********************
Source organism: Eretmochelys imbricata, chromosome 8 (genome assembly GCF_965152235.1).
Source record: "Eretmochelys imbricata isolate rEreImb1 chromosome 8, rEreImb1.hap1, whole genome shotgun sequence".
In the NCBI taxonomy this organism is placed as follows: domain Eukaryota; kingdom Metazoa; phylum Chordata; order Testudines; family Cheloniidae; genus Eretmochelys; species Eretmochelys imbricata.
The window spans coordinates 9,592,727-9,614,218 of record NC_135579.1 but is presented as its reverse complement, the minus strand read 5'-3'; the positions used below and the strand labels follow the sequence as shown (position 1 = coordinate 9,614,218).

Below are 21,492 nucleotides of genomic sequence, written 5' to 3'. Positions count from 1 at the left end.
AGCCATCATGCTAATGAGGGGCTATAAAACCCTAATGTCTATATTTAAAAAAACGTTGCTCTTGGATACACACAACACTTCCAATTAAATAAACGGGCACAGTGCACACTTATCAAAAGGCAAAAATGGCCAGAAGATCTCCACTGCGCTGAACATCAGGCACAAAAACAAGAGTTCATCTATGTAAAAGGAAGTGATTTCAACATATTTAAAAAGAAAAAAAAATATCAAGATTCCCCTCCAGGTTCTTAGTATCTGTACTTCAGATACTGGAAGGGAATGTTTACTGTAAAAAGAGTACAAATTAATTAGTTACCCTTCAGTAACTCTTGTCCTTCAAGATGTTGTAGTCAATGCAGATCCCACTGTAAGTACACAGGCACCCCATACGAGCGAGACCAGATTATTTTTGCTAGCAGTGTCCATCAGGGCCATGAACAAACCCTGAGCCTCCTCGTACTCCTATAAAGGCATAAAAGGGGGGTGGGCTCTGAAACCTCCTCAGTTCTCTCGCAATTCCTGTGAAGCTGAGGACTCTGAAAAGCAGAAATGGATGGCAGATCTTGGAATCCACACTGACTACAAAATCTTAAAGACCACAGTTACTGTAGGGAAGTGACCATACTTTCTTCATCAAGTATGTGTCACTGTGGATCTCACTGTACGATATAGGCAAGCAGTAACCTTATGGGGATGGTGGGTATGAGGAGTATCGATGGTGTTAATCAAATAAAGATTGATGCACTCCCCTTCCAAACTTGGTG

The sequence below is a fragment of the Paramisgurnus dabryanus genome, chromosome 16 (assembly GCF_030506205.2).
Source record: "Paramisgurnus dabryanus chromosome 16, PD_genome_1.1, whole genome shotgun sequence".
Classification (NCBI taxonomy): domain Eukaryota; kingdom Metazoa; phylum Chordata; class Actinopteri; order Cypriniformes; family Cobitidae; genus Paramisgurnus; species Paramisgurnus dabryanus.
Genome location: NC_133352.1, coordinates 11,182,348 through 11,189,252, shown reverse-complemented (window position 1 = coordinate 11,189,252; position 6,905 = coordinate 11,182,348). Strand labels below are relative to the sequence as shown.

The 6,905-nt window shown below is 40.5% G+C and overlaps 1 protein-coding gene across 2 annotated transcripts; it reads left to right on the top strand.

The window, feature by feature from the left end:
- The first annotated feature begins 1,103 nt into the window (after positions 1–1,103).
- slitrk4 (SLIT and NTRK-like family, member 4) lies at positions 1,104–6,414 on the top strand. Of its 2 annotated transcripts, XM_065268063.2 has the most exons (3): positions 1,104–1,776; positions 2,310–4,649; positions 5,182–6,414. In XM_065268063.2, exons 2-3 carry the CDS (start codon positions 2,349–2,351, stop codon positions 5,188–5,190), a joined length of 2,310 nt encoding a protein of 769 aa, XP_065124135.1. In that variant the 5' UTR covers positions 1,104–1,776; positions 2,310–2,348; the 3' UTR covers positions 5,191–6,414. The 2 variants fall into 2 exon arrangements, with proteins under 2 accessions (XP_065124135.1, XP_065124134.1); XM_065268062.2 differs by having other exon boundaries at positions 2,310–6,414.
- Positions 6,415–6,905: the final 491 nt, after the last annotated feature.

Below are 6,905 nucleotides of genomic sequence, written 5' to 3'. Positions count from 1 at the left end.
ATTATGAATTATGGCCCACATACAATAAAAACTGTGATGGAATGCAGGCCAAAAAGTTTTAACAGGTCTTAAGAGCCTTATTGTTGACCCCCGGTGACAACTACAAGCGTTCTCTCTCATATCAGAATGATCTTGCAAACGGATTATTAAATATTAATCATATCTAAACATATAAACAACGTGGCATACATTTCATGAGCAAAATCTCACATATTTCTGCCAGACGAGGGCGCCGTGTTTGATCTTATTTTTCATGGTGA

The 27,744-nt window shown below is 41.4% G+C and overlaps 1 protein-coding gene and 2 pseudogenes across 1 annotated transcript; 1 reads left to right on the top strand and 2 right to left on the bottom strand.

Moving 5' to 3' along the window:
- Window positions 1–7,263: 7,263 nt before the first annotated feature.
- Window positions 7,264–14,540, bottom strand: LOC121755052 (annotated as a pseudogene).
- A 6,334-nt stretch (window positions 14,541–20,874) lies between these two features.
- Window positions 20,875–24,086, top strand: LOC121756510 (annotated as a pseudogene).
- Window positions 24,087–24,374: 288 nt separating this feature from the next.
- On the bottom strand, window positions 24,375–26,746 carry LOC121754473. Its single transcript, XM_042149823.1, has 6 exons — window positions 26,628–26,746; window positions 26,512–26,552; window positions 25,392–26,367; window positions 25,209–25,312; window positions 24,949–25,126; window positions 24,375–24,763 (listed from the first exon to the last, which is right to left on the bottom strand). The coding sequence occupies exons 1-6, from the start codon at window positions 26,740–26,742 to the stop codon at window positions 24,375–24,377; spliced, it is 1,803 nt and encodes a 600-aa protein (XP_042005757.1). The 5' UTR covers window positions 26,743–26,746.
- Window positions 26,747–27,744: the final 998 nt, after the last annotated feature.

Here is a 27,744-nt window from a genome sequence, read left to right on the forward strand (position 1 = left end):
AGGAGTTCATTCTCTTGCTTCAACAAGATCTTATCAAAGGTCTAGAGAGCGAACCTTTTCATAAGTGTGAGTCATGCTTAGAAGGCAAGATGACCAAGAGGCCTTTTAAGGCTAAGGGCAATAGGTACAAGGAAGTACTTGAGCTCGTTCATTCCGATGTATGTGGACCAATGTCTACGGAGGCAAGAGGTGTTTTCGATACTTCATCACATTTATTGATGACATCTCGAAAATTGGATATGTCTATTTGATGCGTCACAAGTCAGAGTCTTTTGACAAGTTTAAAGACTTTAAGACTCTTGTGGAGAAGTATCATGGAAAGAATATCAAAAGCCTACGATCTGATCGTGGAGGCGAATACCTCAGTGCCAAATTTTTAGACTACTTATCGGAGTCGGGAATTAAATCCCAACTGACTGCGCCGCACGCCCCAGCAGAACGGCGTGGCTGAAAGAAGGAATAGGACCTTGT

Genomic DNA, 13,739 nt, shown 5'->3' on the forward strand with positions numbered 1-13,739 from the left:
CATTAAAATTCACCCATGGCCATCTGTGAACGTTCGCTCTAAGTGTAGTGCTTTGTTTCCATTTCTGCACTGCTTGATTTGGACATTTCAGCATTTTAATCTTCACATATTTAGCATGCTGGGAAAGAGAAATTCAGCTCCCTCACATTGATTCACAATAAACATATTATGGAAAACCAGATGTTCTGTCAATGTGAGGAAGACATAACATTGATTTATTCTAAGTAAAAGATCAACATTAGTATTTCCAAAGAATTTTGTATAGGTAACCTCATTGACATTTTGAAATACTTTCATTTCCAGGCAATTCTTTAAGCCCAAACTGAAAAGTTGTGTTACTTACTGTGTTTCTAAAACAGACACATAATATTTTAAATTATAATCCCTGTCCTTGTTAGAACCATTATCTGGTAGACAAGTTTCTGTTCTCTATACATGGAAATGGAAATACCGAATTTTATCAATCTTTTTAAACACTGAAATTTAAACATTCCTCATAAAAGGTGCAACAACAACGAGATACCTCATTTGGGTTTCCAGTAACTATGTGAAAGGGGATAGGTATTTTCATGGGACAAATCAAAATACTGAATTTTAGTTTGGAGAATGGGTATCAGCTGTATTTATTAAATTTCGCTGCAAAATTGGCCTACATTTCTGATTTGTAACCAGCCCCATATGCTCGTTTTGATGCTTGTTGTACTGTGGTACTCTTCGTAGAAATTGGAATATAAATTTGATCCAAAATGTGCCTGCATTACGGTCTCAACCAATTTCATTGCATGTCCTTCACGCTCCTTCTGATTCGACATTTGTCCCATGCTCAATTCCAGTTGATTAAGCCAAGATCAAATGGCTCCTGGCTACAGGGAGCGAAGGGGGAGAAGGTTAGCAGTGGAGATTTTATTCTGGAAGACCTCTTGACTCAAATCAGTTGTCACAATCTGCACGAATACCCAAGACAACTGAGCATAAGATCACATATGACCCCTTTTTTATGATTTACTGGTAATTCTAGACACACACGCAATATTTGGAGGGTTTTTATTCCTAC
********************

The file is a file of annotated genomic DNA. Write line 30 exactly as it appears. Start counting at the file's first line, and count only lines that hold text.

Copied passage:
CATTAAAATTCACCCATGGCCATCTGTGAACGTTCGCTCTAAGTGTAGTGCTTTGTTTCCATTTCTGCACTGCTTGATTTGGACATTTCAGCATTTTAATCTTCACATATTTAGCATGCTGGGAAAGAGAAATTCAGCTCCCTCACATTGATTCACAATAAACATATTATGGAAAACCAGATGTTCTGTCAATGTGAGGAAGACATAACATTGATTTATTCTAAGTAAAAGATCAACATTAGTATTTCCAAAGAATTTTGTATAGGTAACCTCATTGACATTTTGAAATACTTTCATTTCCAGGCAATTCTTTAAGCCCAAACTGAAAAGTTGTGTTACTTACTGTGTTTCTAAAACAGACACATAATATTTTAAATTATAATCCCTGTCCTTGTTAGAACCATTATCTGGTAGACAAGTTTCTGTTCTCTATACATGGAAATGGAAATACCGAATTTTATCAATCTTTTTAAACACTGAAATTTAAACATTCCTCATAAAAGGTGCAACAACAACGAGATACCTCATTTGGGTTTCCAGTAACTATGTGAAAGGGGATAGGTATTTTCATGGGACAAATCAAAATACTGAATTTTAGTTTGGAGAATGGGTATCAGCTGTATTTATTAAATTTCGCTGCAAAATTGGCCTACATTTCTGATTTGTAACCAGCCCCATATGCTCGTTTTGATGCTTGTTGTACTGTGGTACTCTTCGTAGAAATTGGAATATAAATTTGATCCAAAATGTGCCTGCATTACGGTCTCAACCAATTTCATTGCATGTCCTTCACGCTCCTTCTGATTCGACATTTGTCCCATGCTCAATTCCAGTTGATTAAGCCAAGATCAAATGGCTCCTGGCTACAGGGAGCGAAGGGGGAGAAGGTTAGCAGTGGAGATTTTATTCTGGAAGACCTCTTGACTCAAATCAGTTGTCACAATCTGCACGAATACCCAAGACAACTGAGCATAAGATCACATATGACCCCTTTTTTATGATTTACTGGTAATTCTAGACACACACGCAATATTTGGAGGGTTTTTATTCCTAC